4. Letter From the Secretary of State to the Chairman of the Senate Foreign Relations Committee (George)1

Dear Mr. Chairman: Anticipating my testimony before the Senate Foreign Relations Committee in connection with the Austrian State Treaty, I take this opportunity to inform you concerning a number of classified matters on which I will be unable to give adequate answers in open hearings. Should the Committee require information additional to that given below, I will of course be glad to provide it under any arrangements that will insure the maintenance of the various security classifications involved.

1. Military Implications for the Defense of Western Europe.

This, of course, is a subject on which testimony would more appropriately be given by a military representative, and you may wish to take advantage of the presence in Washington of General Gruenthert for this purpose.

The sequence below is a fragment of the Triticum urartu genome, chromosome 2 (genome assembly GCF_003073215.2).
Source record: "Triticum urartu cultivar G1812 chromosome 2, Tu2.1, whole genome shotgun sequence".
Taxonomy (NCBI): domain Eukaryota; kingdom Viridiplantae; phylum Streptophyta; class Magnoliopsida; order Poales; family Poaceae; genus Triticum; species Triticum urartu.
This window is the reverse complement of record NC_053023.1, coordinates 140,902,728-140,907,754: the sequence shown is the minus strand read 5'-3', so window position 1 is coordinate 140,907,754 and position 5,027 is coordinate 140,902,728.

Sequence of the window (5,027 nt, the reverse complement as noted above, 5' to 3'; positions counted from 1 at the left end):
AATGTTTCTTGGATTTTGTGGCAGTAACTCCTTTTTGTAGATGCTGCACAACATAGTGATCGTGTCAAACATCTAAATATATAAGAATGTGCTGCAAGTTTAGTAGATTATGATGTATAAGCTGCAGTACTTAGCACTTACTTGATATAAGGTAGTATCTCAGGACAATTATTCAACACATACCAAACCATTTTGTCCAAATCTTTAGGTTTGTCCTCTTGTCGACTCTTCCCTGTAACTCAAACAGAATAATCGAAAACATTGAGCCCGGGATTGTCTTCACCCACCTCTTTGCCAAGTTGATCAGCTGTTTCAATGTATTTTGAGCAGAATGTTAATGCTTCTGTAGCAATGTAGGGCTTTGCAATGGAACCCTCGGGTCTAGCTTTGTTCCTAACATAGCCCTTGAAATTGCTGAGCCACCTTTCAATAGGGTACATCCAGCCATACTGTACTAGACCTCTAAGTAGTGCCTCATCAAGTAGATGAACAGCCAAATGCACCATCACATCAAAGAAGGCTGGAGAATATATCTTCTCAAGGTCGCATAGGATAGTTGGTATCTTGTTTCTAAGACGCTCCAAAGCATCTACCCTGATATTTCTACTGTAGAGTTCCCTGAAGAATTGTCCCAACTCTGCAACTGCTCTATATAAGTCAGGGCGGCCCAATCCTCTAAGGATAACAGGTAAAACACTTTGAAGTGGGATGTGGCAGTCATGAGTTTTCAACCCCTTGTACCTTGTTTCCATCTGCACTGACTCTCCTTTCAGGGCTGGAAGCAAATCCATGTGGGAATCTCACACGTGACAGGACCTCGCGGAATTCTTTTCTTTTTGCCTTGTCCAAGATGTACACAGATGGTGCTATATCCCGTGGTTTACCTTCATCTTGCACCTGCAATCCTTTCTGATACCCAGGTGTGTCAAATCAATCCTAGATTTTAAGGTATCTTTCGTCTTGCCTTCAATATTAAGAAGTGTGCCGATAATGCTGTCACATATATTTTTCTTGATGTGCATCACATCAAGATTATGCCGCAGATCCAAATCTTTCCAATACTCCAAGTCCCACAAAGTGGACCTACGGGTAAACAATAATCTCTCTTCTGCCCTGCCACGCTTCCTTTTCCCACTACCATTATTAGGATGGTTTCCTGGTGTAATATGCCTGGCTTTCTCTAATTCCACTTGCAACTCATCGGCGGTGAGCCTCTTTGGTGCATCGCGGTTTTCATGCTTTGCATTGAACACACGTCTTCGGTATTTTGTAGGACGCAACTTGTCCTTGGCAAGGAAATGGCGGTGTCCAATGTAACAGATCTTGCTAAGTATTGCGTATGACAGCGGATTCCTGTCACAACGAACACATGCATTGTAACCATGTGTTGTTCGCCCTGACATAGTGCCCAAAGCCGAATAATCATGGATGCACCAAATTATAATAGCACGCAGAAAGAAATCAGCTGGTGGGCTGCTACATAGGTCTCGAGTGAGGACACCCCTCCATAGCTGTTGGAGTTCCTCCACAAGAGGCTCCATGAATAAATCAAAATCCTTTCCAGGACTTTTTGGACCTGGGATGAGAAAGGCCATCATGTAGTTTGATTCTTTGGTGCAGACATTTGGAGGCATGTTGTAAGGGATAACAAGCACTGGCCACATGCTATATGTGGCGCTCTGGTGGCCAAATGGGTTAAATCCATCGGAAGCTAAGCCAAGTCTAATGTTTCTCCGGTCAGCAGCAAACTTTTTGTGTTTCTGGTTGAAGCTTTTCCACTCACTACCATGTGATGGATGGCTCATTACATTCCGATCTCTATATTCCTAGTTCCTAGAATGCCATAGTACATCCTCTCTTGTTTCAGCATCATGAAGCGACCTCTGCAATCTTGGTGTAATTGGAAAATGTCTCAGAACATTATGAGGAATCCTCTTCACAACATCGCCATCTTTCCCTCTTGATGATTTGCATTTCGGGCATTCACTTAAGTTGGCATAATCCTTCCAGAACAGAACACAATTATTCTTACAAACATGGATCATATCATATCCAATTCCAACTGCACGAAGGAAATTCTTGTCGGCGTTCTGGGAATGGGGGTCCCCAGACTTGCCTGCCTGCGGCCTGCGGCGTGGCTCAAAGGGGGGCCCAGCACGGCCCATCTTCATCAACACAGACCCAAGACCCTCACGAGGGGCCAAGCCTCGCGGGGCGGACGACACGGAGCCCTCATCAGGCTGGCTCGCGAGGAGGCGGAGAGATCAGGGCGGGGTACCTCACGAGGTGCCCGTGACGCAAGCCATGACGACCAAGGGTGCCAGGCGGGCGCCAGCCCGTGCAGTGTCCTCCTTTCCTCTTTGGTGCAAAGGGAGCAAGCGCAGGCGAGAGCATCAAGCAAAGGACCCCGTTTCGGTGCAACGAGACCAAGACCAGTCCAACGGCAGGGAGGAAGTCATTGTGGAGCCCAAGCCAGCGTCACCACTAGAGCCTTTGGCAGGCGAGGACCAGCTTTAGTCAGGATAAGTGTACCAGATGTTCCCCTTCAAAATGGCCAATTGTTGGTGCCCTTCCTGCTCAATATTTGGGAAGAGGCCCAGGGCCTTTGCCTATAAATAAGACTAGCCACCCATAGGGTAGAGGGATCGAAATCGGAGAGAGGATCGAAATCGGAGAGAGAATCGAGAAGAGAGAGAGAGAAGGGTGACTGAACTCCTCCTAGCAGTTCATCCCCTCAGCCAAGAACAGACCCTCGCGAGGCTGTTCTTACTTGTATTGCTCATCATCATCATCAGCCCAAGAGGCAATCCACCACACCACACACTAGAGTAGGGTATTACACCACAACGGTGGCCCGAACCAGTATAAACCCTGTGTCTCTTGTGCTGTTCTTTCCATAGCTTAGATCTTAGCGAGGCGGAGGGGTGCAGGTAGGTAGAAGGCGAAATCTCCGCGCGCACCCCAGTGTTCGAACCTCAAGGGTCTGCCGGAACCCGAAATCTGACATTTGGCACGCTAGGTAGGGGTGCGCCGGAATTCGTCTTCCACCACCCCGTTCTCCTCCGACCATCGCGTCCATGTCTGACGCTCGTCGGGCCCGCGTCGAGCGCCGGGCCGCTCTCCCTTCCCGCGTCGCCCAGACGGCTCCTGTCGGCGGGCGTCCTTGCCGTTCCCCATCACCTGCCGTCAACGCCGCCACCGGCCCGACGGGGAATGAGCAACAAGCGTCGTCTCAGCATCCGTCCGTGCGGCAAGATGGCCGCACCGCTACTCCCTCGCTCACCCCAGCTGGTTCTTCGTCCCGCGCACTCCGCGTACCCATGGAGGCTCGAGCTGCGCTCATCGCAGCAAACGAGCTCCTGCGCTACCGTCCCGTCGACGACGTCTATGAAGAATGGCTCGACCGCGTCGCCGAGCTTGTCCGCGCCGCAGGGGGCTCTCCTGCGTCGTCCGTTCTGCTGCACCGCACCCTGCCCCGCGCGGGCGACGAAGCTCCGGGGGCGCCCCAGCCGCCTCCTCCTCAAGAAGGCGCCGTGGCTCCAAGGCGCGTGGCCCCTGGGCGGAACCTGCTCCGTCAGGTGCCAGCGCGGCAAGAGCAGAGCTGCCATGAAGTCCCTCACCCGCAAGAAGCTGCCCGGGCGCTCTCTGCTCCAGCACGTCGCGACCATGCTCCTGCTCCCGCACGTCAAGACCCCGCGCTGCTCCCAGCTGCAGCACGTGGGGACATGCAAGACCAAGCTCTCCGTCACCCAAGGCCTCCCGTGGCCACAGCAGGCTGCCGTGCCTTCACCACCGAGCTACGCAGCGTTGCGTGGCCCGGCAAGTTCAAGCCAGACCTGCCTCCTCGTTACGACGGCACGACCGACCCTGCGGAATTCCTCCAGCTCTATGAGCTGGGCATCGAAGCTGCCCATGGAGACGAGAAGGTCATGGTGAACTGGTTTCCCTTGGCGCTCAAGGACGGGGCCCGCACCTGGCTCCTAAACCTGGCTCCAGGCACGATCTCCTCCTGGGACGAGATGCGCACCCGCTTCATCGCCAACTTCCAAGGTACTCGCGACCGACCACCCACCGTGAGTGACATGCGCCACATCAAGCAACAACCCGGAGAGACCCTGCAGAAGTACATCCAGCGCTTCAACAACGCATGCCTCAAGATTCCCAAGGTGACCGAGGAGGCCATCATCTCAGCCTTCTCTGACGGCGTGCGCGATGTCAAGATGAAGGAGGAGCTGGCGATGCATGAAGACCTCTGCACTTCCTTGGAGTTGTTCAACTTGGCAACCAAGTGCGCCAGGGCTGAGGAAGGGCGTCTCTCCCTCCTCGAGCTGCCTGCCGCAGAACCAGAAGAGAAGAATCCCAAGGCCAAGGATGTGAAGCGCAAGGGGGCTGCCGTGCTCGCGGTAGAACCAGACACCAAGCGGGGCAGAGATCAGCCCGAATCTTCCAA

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2. Redeployment of United States Forces From Austria (Secret).

Secretary Wilson and I have concurred in a recommendation by the Joint Chiefs of Staff that approximately 5,000 of the 17,000 troops now assigned to the Commanding General, United States Forces in Austria should be redeployed to Northeastern Italy. There has not as yet been discussion of this matter with either the Italian Government or the NATO authorities. I consider it extremely important that we complete our arrangements for the redeployment to be made upon the request of the Italians and NATO before any public announcement is made.

3. Military Assistance to Austria (Secret).